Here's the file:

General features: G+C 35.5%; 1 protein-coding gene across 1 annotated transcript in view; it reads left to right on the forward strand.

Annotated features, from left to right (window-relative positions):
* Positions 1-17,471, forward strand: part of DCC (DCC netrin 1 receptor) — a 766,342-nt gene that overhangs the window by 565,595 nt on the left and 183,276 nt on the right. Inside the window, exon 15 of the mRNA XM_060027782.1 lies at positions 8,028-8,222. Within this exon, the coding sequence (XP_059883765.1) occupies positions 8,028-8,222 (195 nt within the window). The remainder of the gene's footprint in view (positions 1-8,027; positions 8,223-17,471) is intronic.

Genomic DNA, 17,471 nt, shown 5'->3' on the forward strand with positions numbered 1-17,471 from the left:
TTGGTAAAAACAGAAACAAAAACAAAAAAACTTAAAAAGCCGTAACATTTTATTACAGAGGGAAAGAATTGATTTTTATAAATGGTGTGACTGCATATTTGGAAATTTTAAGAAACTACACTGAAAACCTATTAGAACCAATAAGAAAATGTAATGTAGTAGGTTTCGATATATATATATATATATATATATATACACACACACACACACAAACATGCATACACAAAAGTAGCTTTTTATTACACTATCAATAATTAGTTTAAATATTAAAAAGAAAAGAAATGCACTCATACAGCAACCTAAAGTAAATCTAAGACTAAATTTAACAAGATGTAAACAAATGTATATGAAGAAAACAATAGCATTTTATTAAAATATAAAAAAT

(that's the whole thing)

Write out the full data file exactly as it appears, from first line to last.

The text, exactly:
General features: G+C 35.5%; 1 protein-coding gene across 1 annotated transcript in view; it reads left to right on the forward strand.

Annotated features, from left to right (window-relative positions):
* Positions 1-17,471, forward strand: part of DCC (DCC netrin 1 receptor) — a 766,342-nt gene that overhangs the window by 565,595 nt on the left and 183,276 nt on the right. Inside the window, exon 15 of the mRNA XM_060027782.1 lies at positions 8,028-8,222. Within this exon, the coding sequence (XP_059883765.1) occupies positions 8,028-8,222 (195 nt within the window). The remainder of the gene's footprint in view (positions 1-8,027; positions 8,223-17,471) is intronic.

Genomic DNA, 17,471 nt, shown 5'->3' on the forward strand with positions numbered 1-17,471 from the left:
TTGGTAAAAACAGAAACAAAAACAAAAAAACTTAAAAAGCCGTAACATTTTATTACAGAGGGAAAGAATTGATTTTTATAAATGGTGTGACTGCATATTTGGAAATTTTAAGAAACTACACTGAAAACCTATTAGAACCAATAAGAAAATGTAATGTAGTAGGTTTCGATATATATATATATATATATATATATACACACACACACACACAAACATGCATACACAAAAGTAGCTTTTTATTACACTATCAATAATTAGTTTAAATATTAAAAAGAAAAGAAATGCACTCATACAGCAACCTAAAGTAAATCTAAGACTAAATTTAACAAGATGTAAACAAATGTATATGAAGAAAACAATAGCATTTTATTAAAATATAAAAAAT